November 2002 Issue
Management Strategies & Tips
By Jan Norton
Beliefs & Actions
My staff and I are training a new colleague, and that process once again
reminds me of the importance of consistency. But the kind of consistency that is
important to me isn't just the enforcement of day-to-day operating rules, how we
record data, whether we allow water or food, or any number of specific items.
Anyone can learn those rules and abide (or not) by them. What happens when a new
situation arises, something for which there are no rules yet? How can we each
respond in an appropriate way when we are sometimes supervising someone else's
tutors or interacting with a faculty member who is accustomed to working with
someone else? What guides our decision-making processes?
I think that one of the most important management functions is to establish a
philosophical foundation that provides consistency by guiding individual
decisions within the learning center. The decisions you make about your center's
policies, environment, tutor training, evaluation processes, and other key
functions reflect what you believe. For example, if you fundamentally believe
that student tutors are responsible paraprofessionals, then you don't lock up
the supply cabinet and expect the tutors to ask for a pencil. If your
philosophical foundation includes the belief that learners are unique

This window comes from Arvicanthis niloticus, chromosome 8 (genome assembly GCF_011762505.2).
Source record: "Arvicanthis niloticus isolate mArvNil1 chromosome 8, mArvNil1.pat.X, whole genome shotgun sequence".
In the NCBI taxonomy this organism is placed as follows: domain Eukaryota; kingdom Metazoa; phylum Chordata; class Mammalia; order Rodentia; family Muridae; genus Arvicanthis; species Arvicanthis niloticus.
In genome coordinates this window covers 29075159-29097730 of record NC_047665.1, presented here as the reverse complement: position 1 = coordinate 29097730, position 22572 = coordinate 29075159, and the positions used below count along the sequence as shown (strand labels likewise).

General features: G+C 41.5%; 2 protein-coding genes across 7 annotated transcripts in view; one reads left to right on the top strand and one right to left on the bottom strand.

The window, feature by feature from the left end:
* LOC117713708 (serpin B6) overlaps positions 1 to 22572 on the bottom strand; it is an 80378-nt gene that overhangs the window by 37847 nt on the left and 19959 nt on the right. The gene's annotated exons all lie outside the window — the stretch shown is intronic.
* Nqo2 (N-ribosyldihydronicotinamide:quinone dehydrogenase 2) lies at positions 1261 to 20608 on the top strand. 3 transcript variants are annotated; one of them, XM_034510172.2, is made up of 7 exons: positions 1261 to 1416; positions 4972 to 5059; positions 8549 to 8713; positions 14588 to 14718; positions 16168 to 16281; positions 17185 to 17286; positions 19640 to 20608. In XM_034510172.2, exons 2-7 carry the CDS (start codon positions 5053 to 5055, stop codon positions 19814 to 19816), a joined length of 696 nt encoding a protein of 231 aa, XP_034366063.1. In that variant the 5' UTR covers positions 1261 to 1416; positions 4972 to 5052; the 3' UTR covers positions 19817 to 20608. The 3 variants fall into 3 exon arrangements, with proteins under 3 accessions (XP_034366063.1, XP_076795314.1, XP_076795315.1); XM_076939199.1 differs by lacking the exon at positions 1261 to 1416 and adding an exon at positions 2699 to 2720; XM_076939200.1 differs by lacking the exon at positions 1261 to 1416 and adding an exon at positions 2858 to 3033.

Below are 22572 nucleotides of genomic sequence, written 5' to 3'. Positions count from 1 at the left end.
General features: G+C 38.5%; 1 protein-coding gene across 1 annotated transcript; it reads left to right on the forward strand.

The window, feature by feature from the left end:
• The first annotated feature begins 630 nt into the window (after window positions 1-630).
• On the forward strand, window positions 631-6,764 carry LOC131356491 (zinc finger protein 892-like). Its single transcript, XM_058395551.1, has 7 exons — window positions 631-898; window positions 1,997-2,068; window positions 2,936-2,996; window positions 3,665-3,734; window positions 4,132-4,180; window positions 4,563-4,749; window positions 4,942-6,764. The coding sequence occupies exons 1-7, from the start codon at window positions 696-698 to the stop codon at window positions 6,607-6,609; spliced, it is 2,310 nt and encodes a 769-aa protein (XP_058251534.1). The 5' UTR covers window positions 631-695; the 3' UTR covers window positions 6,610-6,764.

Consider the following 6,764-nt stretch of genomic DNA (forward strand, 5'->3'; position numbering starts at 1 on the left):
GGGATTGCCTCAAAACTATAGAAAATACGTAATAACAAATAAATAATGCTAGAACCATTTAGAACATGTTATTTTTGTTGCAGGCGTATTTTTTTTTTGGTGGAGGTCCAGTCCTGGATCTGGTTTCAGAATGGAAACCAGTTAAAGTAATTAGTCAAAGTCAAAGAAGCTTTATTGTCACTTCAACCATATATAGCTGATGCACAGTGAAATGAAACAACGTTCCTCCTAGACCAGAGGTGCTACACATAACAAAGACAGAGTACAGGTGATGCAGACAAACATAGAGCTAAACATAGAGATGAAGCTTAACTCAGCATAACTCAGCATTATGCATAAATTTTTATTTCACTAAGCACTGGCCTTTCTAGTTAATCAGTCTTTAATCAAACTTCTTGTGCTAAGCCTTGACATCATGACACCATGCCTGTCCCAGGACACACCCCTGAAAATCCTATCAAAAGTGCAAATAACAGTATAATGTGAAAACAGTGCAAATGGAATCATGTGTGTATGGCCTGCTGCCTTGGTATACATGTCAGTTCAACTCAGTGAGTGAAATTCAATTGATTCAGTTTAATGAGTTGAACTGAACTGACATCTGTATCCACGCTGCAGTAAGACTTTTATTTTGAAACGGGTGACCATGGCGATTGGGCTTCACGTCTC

individuals, you don't create a one-size-fits-all tutorial service. Do you
fundamentally believe that students in remedial courses need to be treated as
adults and not stigmatized in any way? That belief will guide where they study
in your center, what the decor might be, which software and texts you plan to
purchase, how you will train your tutors - even what paperwork they fill out.
The first step in looking for consistency in your learning center is to write
down what you believe to be true about why you exist and how you want to
operate. Then take a look at all of the individual policies and rules that you
have established for your center. Are each of those rules and operating
procedures reflecting one or more core beliefs? If not, can the rules be
adjusted so that your actions and policies are consistent with your philosophy?
Or if the actions don't seem to fit the beliefs you've written, then consider
acknowledging that you may not believe what you think you do.
These aren't new ideas: I've written them before, first presented them in 1993,
and read them elsewhere. Having someone new around just reminds me how important
it is that he understands not just what to do but why to do it. If he can
understand who we are, he can contribute more appropriately and make all of us
more comfortable with his decisions.
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